In the midst of the coronavirus pandemic, as interventions such as CFS are forced to halt due to risk of transmission, practitioners are challenged as never before by how best to support the social and emotional well-being of children – primarily through remote means. We have been asking ourselves how we can translate the original premise of these place-based service delivery models for the context of COVID-19. How can we shift the physical place to a conceptual space that would stay true to the original aims and proven results[2] of CFS? Is it possible to promote positive mental health and psychosocial outcomes for children, while also mitigating the risk of COVID transmission?

We began exploring these questions in CFS programming in the refugee response in West Nile, Uganda, within a randomised controlled trial started in 2018. With the declaration of the pandemic in March 2020, the Ugandan government ordered the closure of all education institutions including CFS. Only services deemed essential and life-saving were allowed to continue. We are now drawing on our existing work to determine how best to adapt CFS to address the current mental health and psychosocial support needs of children and their families as a result of and within the context of COVID-19. From this experience we have developed four sets of recommendations for the adaptation of CFS programming and the identification of different learning modalities in use or accessible to children within communities.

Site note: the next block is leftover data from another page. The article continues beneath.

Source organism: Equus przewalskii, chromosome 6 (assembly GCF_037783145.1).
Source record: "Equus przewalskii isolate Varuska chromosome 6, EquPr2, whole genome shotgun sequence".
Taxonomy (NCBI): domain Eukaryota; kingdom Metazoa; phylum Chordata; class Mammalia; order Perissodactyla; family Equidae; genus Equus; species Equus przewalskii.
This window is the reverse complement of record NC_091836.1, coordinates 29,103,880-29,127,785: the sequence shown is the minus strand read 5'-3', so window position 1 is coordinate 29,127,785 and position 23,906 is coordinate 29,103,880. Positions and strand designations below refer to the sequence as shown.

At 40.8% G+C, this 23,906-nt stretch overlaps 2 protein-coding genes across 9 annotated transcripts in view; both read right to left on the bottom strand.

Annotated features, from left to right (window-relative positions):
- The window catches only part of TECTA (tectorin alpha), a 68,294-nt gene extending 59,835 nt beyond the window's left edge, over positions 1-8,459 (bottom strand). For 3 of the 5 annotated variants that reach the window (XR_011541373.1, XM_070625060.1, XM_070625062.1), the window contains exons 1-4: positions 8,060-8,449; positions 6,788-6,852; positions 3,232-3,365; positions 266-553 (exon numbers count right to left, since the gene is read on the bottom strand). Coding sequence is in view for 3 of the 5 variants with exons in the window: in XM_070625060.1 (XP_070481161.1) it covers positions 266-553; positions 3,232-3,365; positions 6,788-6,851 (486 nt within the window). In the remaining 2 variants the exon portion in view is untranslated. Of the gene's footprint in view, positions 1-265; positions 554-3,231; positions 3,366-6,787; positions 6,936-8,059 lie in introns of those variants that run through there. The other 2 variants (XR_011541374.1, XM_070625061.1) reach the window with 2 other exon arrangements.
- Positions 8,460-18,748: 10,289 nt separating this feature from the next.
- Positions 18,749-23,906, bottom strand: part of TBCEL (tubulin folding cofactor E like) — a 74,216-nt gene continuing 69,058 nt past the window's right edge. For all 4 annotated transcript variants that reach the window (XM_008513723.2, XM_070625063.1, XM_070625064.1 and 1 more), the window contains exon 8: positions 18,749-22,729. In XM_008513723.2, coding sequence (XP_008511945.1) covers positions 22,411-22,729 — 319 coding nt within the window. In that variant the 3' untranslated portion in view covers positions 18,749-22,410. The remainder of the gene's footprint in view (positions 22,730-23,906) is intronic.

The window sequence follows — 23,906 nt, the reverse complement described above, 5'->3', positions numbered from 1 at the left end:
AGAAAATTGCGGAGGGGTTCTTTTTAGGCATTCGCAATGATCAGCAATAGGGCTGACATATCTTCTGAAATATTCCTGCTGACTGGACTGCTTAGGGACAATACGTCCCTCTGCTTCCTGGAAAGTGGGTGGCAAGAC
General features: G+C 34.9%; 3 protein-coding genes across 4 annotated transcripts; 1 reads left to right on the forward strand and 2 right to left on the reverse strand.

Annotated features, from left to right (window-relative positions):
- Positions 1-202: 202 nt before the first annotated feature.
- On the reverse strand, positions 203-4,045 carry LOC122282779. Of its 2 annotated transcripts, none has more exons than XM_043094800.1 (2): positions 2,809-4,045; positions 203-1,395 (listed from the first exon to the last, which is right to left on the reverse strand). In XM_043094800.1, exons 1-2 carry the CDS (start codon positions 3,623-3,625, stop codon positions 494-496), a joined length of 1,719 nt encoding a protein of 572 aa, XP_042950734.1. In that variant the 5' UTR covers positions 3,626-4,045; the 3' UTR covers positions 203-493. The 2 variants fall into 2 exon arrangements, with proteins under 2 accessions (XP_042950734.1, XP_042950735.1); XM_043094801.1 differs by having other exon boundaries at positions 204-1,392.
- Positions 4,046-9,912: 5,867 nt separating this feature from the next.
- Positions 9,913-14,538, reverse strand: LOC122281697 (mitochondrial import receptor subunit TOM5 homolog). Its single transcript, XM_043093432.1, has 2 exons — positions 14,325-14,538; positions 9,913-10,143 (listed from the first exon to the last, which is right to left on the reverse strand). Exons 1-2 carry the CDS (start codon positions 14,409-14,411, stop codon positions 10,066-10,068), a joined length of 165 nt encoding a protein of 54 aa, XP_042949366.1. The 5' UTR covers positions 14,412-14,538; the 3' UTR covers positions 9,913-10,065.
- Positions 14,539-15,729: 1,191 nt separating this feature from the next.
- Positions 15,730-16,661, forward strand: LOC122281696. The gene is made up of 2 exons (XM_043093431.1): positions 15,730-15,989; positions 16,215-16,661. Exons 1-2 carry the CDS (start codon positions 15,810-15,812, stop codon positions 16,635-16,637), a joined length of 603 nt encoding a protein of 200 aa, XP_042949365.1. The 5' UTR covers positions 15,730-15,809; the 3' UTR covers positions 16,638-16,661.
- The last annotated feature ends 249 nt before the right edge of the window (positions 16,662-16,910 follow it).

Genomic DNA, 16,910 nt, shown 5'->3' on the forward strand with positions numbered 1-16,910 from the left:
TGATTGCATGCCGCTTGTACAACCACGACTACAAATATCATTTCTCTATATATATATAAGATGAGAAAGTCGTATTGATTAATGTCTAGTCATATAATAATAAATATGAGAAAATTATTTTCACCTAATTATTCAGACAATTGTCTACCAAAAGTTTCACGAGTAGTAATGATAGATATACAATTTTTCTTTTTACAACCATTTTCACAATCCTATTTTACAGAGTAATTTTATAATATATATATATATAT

Caregivers’ well-being